"Crazy Ex-Girlfriend," which just concluded its first season, is a new kind of musical comedy — on television.

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“#CrazyExGirlfriend is about the pursuit of happiness,” Rachel Bloom tweeted Monday night, just prior to the show’s Season 1 finale. It’s also about the creation of happiness: Every time I watch this show, I feel light and silly and joyful. Part of that is because “Crazy Ex-Girlfriend” is at its goofy, raunchy heart a musical, and musicals have a way of lifting us up, of amplifying our emotions. And part of that’s because it seems a happy miracle that this unique show ever came to television at all.

Bloom, who plays the title character and created the show with Aline Brosh McKenna (whose screenplays include “The Devil Wears Prada”), grew up loving Broadway musicals but made her name on YouTube with a series of comic music videos, starting with the viral sensation “F— Me Ray Bradbury.” “Crazy Ex-Girlfriend,” picked up by the CW after Showtime declined the project, combines both of those sensibilities. Its very contemporary comedy effortlessly slips into song, like Mary Poppins stepping off the rooftop into the air. (You can’t help but think of musical references when talking about this show.)

At its center is Rebecca Bunch (Bloom), a twentysomething Manhattan lawyer who on a whim moves to West Covina, California, after realizing that she’s in love with her summer-camp boyfriend from some 15 years ago, Josh Chan (Vincent Rodriguez III, playing Josh as a sublimely happy, clueless bro). This is crazy behavior and Rebecca knows it, but she can’t stop herself, even after discovering that Josh — who has no idea why Rebecca moved there — has a rather fierce live-in girlfriend named Valencia (Gabrielle Ruiz). With the help of a new friend from work, Paula (Donna Lynne Champlin), Rebecca schemes to find her way into Josh’s heart — even as another man, soulful yet troubled bartender Greg (Santino Fontana), becomes an on-and-off romantic interest for her. Greg and Rebecca have, in her words, “a Sam and Diane thing going on, except that it’s unpleasant and unsexy.”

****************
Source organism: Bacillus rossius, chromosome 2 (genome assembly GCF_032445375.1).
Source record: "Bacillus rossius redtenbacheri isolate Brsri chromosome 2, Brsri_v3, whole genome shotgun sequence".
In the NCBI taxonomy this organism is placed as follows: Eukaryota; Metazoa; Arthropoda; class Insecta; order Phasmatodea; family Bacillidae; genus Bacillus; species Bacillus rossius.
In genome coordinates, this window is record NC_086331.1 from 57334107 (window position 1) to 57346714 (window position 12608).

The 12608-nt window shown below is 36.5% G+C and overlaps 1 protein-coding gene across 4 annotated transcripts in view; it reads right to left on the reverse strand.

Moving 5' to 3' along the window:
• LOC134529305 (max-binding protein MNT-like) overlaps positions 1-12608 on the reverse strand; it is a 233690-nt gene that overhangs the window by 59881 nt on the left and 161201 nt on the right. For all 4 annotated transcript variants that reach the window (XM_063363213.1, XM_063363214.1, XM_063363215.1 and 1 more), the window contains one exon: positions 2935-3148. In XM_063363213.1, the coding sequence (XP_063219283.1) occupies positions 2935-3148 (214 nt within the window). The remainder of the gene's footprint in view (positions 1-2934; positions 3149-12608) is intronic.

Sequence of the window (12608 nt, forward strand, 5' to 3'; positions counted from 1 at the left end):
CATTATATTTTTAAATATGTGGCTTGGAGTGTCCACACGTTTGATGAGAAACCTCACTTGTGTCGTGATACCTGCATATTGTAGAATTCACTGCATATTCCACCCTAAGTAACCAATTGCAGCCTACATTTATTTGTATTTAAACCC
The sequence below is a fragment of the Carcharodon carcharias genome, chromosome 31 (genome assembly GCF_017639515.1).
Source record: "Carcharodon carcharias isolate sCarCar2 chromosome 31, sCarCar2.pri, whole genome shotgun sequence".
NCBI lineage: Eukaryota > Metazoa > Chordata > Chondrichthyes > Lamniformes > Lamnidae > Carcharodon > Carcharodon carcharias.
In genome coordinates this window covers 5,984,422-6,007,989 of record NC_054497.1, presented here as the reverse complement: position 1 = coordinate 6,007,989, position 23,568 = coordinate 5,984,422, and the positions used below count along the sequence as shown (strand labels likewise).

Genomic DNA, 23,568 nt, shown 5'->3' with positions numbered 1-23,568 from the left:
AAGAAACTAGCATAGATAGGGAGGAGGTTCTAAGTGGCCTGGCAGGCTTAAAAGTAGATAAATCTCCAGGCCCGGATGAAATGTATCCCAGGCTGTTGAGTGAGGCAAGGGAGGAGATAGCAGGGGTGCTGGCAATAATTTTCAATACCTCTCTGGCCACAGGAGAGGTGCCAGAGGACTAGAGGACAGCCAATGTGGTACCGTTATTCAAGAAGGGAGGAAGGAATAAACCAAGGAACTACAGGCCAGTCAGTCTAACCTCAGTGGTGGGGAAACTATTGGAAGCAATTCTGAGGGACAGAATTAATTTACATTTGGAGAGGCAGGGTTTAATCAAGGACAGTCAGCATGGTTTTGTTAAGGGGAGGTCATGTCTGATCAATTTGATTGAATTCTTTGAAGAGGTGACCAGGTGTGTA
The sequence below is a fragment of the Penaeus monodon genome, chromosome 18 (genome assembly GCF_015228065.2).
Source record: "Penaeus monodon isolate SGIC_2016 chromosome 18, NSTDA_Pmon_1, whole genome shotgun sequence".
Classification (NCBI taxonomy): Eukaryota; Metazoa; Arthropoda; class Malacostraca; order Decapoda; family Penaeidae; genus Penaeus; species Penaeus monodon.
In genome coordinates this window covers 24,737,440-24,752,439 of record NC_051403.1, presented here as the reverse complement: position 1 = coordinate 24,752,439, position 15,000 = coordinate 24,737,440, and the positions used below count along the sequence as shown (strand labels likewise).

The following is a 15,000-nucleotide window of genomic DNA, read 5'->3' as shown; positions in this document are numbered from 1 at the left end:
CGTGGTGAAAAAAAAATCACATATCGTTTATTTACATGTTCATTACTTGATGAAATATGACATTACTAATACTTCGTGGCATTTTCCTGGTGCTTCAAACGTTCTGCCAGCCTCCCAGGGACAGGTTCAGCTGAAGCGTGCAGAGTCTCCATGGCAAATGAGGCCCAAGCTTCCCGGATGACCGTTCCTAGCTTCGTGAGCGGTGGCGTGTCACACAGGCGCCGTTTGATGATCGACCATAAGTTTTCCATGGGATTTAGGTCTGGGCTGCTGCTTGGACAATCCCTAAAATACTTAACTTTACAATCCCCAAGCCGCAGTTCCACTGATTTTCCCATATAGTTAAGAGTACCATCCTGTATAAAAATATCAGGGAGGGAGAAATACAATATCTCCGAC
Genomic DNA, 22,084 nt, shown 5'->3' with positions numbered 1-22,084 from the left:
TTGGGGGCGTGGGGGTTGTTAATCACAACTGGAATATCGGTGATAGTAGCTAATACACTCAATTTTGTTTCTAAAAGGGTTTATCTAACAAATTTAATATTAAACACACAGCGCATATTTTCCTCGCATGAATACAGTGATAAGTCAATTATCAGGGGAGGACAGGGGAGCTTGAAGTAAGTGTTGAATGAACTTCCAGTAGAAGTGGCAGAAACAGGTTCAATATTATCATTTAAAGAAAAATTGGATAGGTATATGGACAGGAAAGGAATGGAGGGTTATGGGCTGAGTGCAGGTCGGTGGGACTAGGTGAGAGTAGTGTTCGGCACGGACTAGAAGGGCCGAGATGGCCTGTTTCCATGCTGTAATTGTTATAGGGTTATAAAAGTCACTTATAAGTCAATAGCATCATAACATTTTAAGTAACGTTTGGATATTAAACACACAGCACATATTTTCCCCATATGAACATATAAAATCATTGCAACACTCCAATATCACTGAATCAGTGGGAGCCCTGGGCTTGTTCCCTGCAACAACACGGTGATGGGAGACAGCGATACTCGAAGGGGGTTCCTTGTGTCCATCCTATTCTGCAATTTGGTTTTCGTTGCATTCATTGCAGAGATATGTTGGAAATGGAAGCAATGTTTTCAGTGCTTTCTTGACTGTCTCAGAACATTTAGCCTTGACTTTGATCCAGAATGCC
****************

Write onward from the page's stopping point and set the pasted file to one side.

That’s it, pretty much – a love triangle/workplace comedy, in which all the major characters except the placid Josh are a little bit nuts. (Or maybe more than a little bit.) But the musical format ties in perfectly with the characters’ over-the-top-ness – why not, when overwhelmed by the emotion of the moment, burst into song? In style, the songs are a happy mishmash: a dancey Fred-and-Ginger style romantic ballad (“Settle for Me,” which in classic “Crazy Ex-Girlfriend” fashion isn’t that romantic if you listen to the lyrics); a rap battle (actually a JAP battle, between two Jewish-American princesses); a “Sexy French Depression” song filmed in moody black-and-white; a cheerful holiday tune “California Christmastime” (“Even our Santa has a suntan/He’s also an unemployed stuntman.”)

Though the show’s frank and often raunchy (has a song featuring anal waxing ever been aired before?), it’s kindhearted towards its characters, all of whom are on their own journeys. A sweet subplot in Season 1 was Rebecca’s goofball yet gentle boss Darryl (Pete Gardner) realizing that he’s bisexual – and in love with White Josh (played by David Hull, and so-called by the bros to distinguish him from Josh Chan, who’s Filipino). Paula, a generation older than Rebecca, finds new purpose in her life by helping Rebecca stalk Josh, and is brokenhearted late in the season when she learns of her friend’s attachment to Greg instead. This plays out in a terrific “Rose’s Turn”-ish song in the finale, in which Paula makes it clear that she is NOT having any more of this betrayal — and reveals that, through a slip in the lyrics, she’s always thought of Rebecca as her daughter. (We have met Rebecca’s mother. She’s a nightmare. And has her own song, “Where’s the Bathroom,” a litany of complaints.)

And Rebecca, played by Bloom as a bundle of neuroses tied together by an unshaken belief in true Disney-style romance (she even, at one point, chats with birds just like Mary Poppins), blunders through the story, perpetually doing the wrong thing but doing so with utter conviction. In the final moments of the season, she blissfully reveals something she shouldn’t have (watch the eyes of the person she revealed it to, for a perfect definition of horror) . . . and, just like that, Season 2 is set up. “Crazy Ex-Girlfriend,” though critically praised, has very low ratings, and it wasn’t at all a sure thing that Season 2 would be announced — or that it won’t be the show’s last. Watch it while you can, and be happy.